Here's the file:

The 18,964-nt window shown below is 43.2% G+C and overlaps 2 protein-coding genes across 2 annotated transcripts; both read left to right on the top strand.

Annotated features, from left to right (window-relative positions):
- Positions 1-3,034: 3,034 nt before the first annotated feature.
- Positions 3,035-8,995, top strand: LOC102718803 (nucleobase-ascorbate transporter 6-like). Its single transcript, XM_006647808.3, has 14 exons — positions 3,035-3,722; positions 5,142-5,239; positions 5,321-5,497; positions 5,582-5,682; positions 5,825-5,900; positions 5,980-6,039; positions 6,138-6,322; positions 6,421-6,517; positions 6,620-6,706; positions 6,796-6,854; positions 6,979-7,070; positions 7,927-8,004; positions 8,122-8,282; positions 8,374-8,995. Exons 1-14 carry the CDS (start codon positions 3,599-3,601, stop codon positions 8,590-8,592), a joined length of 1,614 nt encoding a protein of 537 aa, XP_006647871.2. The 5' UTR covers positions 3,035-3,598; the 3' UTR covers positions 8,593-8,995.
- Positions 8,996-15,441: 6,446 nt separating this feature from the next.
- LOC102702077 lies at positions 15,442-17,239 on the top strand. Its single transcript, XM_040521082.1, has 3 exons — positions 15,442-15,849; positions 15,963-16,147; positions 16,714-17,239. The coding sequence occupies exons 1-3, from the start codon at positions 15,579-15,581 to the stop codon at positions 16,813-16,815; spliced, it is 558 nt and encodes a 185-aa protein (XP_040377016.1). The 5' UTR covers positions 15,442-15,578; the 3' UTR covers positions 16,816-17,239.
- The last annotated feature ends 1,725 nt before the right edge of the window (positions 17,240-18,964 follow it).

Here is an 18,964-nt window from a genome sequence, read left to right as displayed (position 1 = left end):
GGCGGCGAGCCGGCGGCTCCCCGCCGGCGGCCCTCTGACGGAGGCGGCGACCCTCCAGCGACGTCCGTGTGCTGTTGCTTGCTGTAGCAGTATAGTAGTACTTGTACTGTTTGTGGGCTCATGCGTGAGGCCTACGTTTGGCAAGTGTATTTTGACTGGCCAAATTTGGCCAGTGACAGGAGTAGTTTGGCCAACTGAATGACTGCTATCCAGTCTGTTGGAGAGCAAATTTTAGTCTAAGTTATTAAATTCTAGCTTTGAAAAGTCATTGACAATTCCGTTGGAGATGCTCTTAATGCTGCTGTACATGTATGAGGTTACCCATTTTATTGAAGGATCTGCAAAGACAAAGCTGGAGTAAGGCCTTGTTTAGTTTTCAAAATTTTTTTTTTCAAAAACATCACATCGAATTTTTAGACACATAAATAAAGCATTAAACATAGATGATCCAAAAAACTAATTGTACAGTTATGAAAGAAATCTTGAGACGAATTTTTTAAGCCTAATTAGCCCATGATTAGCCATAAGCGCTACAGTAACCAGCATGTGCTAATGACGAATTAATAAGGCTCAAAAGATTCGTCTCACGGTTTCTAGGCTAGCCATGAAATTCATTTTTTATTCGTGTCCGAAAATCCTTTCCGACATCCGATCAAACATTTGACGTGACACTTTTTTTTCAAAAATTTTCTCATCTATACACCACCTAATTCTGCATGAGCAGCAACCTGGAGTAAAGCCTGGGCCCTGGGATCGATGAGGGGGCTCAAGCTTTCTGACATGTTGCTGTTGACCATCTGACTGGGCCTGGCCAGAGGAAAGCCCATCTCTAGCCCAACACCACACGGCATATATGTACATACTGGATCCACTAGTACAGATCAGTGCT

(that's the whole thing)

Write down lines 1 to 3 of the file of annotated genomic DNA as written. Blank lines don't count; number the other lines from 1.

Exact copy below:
The 18,964-nt window shown below is 43.2% G+C and overlaps 2 protein-coding genes across 2 annotated transcripts; both read left to right on the top strand.

Annotated features, from left to right (window-relative positions):
- Positions 1-3,034: 3,034 nt before the first annotated feature.